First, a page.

The Greatest Scottish Painter of the First Half of the 20th Century

Many years ago when I was teaching art in a high school, the certificate for 4th year pupils required the submission of two short written pieces, one on a designer and the other on a painter. A rumour went round that one teacher had guided his charges to produce both on Charles Rennie Mackintosh, treating him as a designer and as a painter. Apparently, the markers decided that Mackintosh was a designer and not a painter and all the pupils were failed.

No doubt, the teacher had not behaved very wisely. Career teachers who become markers to add something to their CVs or to earn a little extra cash are not necessarily experts on the history of art or even very knowledgeable. But if the story was true, the exclusion of Mackintosh from the profession of painters was definitely wrong. He had turned his back on architecture in disappointment and resolved not to have anything to do with it again. in 1923 he moved to Roussillon in south-west France to make his way as a fulltime painter.

Mackintosh is said to have admired the Viennese painter, Gustav Klimt, probably in the days when as an architect and designer he was being fêted by the Secessionist artists. No one would deny that Klimt was a painter. Yet his paintings veer far closer to pure design than Mackintosh’s landscapes ever do. Mackintosh in his last period was indeed a painter and a very fine one. He was more original and weightier than any of the Scottish Colourists and he achieved this status with barely forty works in the medium of watercolour. To find anything comparable, where an artist established himself by sheer quality with such a small oeuvre, we would have to turn to the history of music where in the field of the art song, the French composer Henri Duparc, placed himself alongside the immortals of the genre with only fourteen superb songs.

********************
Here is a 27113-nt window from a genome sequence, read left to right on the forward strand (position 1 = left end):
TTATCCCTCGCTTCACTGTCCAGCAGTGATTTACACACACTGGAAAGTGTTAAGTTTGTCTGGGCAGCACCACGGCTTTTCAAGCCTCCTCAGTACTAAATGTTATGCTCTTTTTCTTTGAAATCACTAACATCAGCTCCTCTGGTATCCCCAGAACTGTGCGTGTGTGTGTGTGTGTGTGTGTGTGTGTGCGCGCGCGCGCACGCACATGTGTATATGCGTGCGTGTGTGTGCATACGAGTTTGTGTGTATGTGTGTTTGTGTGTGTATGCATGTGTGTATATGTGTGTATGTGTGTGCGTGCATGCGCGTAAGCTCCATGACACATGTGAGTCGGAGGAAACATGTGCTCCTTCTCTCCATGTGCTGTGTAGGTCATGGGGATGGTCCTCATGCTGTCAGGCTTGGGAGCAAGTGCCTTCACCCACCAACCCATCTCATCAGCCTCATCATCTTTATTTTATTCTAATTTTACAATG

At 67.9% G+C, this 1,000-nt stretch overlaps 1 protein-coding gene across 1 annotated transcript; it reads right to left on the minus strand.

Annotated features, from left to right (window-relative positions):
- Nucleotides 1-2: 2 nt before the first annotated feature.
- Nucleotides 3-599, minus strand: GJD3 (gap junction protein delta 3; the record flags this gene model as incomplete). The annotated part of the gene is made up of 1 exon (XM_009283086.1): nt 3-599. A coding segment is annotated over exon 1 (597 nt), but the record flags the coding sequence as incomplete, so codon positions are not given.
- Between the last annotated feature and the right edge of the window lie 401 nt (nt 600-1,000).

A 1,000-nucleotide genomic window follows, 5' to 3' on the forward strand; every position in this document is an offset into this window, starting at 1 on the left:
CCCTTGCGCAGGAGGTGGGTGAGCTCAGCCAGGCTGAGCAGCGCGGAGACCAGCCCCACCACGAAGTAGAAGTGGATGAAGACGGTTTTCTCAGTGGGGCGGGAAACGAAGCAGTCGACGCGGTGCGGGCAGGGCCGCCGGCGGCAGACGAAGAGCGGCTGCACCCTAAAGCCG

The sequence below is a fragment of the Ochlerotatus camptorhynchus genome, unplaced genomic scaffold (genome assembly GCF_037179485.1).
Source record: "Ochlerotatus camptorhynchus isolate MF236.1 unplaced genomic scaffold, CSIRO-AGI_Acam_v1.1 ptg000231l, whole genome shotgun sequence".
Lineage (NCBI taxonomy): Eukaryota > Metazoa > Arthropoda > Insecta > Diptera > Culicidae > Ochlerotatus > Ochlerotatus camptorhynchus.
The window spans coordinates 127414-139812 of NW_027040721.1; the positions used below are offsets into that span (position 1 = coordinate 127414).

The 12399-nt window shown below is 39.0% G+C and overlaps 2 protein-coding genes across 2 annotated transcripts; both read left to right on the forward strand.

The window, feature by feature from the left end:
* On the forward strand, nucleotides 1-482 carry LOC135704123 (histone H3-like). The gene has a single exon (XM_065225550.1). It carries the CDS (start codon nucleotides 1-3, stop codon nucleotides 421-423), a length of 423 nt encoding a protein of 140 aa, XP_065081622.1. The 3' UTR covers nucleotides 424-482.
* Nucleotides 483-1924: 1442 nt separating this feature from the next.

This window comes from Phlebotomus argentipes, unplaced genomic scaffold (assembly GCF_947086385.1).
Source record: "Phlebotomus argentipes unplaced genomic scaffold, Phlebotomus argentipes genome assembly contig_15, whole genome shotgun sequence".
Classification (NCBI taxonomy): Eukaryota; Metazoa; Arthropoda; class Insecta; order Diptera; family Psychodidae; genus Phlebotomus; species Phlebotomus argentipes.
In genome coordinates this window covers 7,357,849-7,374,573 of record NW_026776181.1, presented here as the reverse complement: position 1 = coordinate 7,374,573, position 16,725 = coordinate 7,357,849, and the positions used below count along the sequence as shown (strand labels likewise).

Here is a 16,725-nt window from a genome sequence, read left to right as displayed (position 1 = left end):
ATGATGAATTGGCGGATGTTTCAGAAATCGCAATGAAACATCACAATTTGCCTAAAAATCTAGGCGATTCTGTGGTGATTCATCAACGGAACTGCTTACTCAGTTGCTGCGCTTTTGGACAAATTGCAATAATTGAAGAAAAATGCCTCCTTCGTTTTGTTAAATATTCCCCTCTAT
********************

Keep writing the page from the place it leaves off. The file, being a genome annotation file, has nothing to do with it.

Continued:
The major art exhibition during the Edinburgh Festival in 2008, Scotland and Impressionism, only served to highlight how inferior Scottish efforts, that might have some resemblance in subject matter, were to French examples. If it’s felt necessary to recover a little national pride try this: place a reproduction of a Mackintosh painting, one with buildings or a rocky landscape, next to a plate with a similar subject by Cézanne. The Scottish work will stand up very well. Try the same thing with a work by J.S. Peploe and we immediately become aware of a crude follower. Mackintosh, on the other hand, owes nothing to Cézanne. He has his own style and methods. It could be said of him as Cézanne said of himself, that he was doing Poussin after nature, such is the analytical intensity that he brings to his landscapes.

One of the things that turned Mackintosh from architecture and design to painting, it might be said to be the last straw, was the criticism that he was old-fashioned. It was bound to happen. An undoubted genius in those fields, he was an exponent of what has come to be called design fascism. He would design everything in a building down through the furniture to the light fittings and cutlery. That is apt to put an insupportable burden on anybody who has to live in it. Mackintosh would design you an exquisite bookcase but you wouldn’t be able to become much of a book collector or even have many reference books. Even his architectural masterpiece, Glasgow School of Art, apparently the nation’s favourite building, and it is easy to understand why, probably isn’t really very suitable for purpose. His designs have a continued life as ‘Mockintosh,’ jewellery and other artefacts drawn from them. In the end, perhaps his design work has proved too precious in the derogatory sense, while his late paintings are the real gems. But then, aren’t we lucky to have both.